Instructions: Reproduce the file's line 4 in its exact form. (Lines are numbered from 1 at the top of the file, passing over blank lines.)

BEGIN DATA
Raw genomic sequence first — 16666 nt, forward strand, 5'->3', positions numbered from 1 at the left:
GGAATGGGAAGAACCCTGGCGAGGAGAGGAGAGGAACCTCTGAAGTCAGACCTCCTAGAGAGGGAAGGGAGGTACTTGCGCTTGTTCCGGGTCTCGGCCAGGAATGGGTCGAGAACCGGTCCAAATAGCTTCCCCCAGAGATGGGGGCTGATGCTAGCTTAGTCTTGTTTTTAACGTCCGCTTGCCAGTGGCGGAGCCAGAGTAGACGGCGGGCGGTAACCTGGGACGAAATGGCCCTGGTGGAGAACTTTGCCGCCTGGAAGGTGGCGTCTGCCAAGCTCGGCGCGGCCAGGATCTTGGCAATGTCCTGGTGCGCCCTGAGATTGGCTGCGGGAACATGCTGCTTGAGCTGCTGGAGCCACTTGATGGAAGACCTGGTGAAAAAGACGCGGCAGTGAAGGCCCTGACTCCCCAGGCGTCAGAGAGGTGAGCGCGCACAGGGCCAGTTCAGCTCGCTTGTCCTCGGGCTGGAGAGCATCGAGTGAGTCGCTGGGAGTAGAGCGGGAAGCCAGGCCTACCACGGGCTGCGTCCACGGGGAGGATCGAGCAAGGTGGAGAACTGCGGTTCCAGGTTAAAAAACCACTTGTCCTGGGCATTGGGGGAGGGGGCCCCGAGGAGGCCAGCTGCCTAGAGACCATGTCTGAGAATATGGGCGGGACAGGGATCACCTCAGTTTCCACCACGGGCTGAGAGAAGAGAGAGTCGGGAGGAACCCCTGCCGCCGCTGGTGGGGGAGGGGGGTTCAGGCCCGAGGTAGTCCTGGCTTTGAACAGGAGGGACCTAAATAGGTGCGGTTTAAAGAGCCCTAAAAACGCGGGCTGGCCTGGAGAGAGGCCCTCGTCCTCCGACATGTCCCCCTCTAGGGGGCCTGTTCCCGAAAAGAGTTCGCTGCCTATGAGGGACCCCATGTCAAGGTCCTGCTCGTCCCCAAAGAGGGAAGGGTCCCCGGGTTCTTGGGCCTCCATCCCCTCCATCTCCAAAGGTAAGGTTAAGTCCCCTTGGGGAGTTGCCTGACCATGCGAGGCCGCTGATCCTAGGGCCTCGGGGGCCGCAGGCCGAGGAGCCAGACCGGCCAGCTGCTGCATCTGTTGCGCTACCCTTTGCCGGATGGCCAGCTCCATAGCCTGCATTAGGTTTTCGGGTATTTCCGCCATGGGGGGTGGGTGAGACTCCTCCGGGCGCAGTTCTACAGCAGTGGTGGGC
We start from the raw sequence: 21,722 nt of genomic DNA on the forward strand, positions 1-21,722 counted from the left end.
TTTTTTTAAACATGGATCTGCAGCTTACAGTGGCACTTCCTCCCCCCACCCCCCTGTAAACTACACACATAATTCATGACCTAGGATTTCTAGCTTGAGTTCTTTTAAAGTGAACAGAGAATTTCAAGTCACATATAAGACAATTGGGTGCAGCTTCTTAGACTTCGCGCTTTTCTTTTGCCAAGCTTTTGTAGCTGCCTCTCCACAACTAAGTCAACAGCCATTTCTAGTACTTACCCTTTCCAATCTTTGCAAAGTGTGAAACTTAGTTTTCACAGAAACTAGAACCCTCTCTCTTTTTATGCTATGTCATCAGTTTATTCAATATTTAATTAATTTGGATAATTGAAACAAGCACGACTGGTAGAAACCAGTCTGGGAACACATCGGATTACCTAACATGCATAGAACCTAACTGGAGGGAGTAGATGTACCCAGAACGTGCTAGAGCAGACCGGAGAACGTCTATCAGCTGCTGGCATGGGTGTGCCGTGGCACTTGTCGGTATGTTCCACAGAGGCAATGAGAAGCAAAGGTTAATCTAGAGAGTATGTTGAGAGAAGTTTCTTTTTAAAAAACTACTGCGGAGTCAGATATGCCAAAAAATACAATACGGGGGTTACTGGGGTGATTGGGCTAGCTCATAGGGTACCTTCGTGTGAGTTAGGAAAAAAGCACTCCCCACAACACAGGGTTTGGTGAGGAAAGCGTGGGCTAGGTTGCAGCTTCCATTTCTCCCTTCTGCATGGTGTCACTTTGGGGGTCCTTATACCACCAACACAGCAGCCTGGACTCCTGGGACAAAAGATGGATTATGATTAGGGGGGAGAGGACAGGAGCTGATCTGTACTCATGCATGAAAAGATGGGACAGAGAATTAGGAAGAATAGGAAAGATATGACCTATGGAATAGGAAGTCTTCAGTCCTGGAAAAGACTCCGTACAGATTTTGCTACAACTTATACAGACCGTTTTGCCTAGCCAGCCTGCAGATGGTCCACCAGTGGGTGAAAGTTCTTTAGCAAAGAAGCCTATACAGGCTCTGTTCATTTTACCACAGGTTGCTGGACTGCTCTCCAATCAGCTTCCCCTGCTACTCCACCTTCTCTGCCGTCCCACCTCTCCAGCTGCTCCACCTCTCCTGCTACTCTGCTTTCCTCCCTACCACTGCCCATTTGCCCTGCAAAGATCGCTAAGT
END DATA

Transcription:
TTTTTTTAAACATGGATCTGCAGCTTACAGTGGCACTTCCTCCCCCCACCCCCCTGTAAACTACACACATAATTCATGACCTAGGATTTCTAGCTTGAGTTCTTTTAAAGTGAACAGAGAATTTCAAGTCACATATAAGACAATTGGGTGCAGCTTCTTAGACTTCGCGCTTTTCTTTTGCCAAGCTTTTGTAGCTGCCTCTCCACAACTAAGTCAACAGCCATTTCTAGTACTTACCCTTTCCAATCTTTGCAAAGTGTGAAACTTAGTTTTCACAGAAACTAGAACCCTCTCTCTTTTTATGCTATGTCATCAGTTTATTCAATATTTAATTAATTTGGATAATTGAAACAAGCACGACTGGTAGAAACCAGTCTGGGAACACATCGGATTACCTAACATGCATAGAACCTAACTGGAGGGAGTAGATGTACCCAGAACGTGCTAGAGCAGACCGGAGAACGTCTATCAGCTGCTGGCATGGGTGTGCCGTGGCACTTGTCGGTATGTTCCACAGAGGCAATGAGAAGCAAAGGTTAATCTAGAGAGTATGTTGAGAGAAGTTTCTTTTTAAAAAACTACTGCGGAGTCAGATATGCCAAAAAATACAATACGGGGGTTACTGGGGTGATTGGGCTAGCTCATAGGGTACCTTCGTGTGAGTTAGGAAAAAAGCACTCCCCACAACACAGGGTTTGGTGAGGAAAGCGTGGGCTAGGTTGCAGCTTCCATTTCTCCCTTCTGCATGGTGTCACTTTGGGGGTCCTTATACCACCAACACAGCAGCCTGGACTCCTGGGACAAAAGATGGATTATGATTAGGGGGGAGAGGACAGGAGCTGATCTGTACTCATGCATGAAAAGATGGGACAGAGAATTAGGAAGAATAGGAAAGATATGACCTATGGAATAGGAAGTCTTCAGTCCTGGAAAAGACTCCGTACAGATTTTGCTACAACTTATACAGACCGTTTTGCCTAGCCAGCCTGCAGATGGTCCACCAGTGGGTGAAAGTTCTTTAGCAAAGAAGCCTATACAGGCTCTGTTCATTTTACCACAGGTTGCTGGACTGCTCTCCAATCAGCTTCCCCTGCTACTCCACCTTCTCTGCCGTCCCACCTCTCCAGCTGCTCCACCTCTCCTGCTACTCTGCTTTCCTCCCTACCACTGCCCATTTGCCCTGCAAAGATCGCTAAGT